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The number one worst thing to happen is not to question. We’ve got to re-train the brain. What’s the best thing that can happen? Focus on success, and this is easy said and hard practiced because it may not happen anymore.
Back in our day, when we were coming out, there were these things called “Internet forums,” where everyone was awesome and polite and nice to you, right? I would fight them. I would pick fights with these people. I would respond and wait until this asshole responds, and they fucking always do.
And then Dave made me have a 24-hour rule, where I had to wait 24 hours before I could send that, and then I would forget and move on.
Focusing on success is key. It’s really easy to focus on what might go wrong, and that’s how we’re trained.
Here’s another teaching tip if you’re doing seminars: People remember stories more than they’ll remember anything else, so:
Two shoe salesmen get sent to new territory on an island in the middle of the Pacific Ocean and then they go to this tiny little village in the middle of the Pacific Ocean, and they find these people.
The first shoe salesman looks around and he calls his boss and says, “Hey, boss, this is a waste of time. Nobody here even wears shoes.”
The second guy calls his boss back and goes, “Boss, this is a waste of time with this phone call. No one here even wears shoes, but send everything you’ve got.”
Two people see the same situation; one person sees the opportunity, and one person sees the obstacle.
I’ve had two people today tell me, “I want to open up a gym.”
One said, “There’s nothing like that in my town.”
The other person said, “There’s about five gyms like that in my town.”
Both think that’s an obstacle. I suggest swapping towns. If you don’t want any other competition, that guy’s fearful there’s none, so go to where there’s five. If you think that’s too much competition, go to where there’s none. If you think you need more gyms, go over this way.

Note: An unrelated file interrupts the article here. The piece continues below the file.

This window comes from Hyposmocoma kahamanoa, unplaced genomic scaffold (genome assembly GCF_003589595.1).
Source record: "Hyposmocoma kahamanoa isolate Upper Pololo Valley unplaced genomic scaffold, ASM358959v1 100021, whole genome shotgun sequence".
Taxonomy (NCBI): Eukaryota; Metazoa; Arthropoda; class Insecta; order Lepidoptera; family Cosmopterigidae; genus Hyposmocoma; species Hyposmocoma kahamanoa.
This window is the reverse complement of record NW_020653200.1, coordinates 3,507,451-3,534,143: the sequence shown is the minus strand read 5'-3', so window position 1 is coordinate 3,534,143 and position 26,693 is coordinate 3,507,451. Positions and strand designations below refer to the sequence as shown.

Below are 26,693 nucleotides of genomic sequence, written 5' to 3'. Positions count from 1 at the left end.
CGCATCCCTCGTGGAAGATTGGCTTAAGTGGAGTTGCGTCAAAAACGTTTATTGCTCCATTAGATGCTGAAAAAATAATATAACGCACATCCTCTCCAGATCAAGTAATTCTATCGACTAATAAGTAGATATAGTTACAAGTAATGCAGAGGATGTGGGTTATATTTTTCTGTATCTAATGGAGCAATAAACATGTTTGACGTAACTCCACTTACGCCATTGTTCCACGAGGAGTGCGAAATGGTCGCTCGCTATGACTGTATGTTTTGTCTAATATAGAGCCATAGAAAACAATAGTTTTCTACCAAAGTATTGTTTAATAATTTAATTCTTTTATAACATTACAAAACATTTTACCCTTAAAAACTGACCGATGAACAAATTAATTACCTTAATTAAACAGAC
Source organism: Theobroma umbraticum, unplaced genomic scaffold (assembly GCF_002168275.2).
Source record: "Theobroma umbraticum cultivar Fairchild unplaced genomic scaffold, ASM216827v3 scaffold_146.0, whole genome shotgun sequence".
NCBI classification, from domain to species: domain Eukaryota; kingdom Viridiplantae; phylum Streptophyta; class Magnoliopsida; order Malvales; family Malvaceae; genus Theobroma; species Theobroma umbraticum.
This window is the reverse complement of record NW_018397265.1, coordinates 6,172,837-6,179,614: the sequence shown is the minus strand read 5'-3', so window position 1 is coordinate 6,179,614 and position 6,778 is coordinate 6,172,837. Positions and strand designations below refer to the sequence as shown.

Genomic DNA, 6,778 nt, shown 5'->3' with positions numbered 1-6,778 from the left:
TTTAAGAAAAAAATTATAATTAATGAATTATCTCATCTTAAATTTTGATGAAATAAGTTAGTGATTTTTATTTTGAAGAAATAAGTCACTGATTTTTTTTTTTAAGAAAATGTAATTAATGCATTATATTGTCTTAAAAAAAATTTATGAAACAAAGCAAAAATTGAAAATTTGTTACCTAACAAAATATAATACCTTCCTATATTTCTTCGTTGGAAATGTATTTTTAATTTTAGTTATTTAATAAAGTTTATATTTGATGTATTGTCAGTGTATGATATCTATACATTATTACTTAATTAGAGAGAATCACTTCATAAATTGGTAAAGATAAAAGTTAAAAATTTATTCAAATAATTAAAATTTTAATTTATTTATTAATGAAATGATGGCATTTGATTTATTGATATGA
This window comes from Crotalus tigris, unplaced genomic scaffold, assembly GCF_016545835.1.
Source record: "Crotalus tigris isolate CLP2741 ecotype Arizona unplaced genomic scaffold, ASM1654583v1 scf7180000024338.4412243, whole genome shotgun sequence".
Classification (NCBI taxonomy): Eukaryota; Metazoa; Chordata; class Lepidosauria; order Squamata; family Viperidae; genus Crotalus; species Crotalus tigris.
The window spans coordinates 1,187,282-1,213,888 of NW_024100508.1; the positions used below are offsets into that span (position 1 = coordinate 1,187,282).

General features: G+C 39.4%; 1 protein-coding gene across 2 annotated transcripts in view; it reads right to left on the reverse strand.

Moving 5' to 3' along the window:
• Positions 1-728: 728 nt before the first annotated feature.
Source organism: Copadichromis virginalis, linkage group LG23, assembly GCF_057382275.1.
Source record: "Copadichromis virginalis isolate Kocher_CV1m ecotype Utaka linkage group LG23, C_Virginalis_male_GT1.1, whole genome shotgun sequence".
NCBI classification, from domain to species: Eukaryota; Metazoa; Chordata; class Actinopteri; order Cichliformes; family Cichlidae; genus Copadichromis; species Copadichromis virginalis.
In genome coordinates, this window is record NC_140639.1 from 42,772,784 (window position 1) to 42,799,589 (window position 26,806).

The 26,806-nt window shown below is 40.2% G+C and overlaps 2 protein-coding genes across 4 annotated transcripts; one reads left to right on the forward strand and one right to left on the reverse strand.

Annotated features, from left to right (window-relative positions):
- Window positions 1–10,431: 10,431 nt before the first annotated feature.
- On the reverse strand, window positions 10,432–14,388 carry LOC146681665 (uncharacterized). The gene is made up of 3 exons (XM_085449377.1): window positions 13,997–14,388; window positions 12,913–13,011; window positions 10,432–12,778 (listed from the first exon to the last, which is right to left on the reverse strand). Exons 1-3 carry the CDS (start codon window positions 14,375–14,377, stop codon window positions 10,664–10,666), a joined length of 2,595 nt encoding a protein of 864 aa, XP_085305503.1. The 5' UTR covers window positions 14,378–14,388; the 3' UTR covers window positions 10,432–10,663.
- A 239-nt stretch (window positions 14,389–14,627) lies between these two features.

Focus on success. Winners focus on winning; losers focus on winners. Again, it’s easier said than done, so this is the action step. You have to train the brain the same way you train the body.
An example is: I can’t afford that seminar. That’s negative thinking. Don’t lie and be like, “I am rich and can afford the seminar!”
Just change the language: How can I afford the seminar? How many clients would I need to pick up to cover this?
And that just changes your thinking. I used to do this with those Livestrong cancer bands, and if I find myself saying something negative, I’d snap it, and I’d say out loud, “Cancel!” and then I’d rephrase it.
You don’t go out into the garden that’s covered in weeds and go, “No weeds, no weeds, no weeds!” and walk out thinking it’s good. How do I get rid of the weeds? That’s the positive action step.
I do not say this to impress you; I say this to impress upon you that if a kid who grew up with unemployed parents in the roughest town in the poorest country in Western Europe at the time, which was Scotland, can move to the United States, get cancer twice and open up two seven-figure fitness businesses in the most competitive market in the world, which is Southern California, I don’t want to hear your shit. Trust me, I’m not that smart. I’ve just done a few things right, and I’m going to share those things with you as best as I can.
Adapted from Alwyn Cosgrove's 2019 SSTSS presentation.
Alwyn Cosgrove is an international Tae kwon-do champion who has utilized his personal experiences as an athlete and combined them with advanced theories of European Sports Science and the principles of modern strength and conditioning systems. He has worked with a wide variety of clients, including several Olympic- and national-level athletes, five World Champions, and professionals in a multitude of sports, including boxing, martial arts, soccer, ice skating, football, fencing, triathlon, rugby, bodybuilding, and dance and fitness competitions. Follow him on Instagram @alwyncosgrove.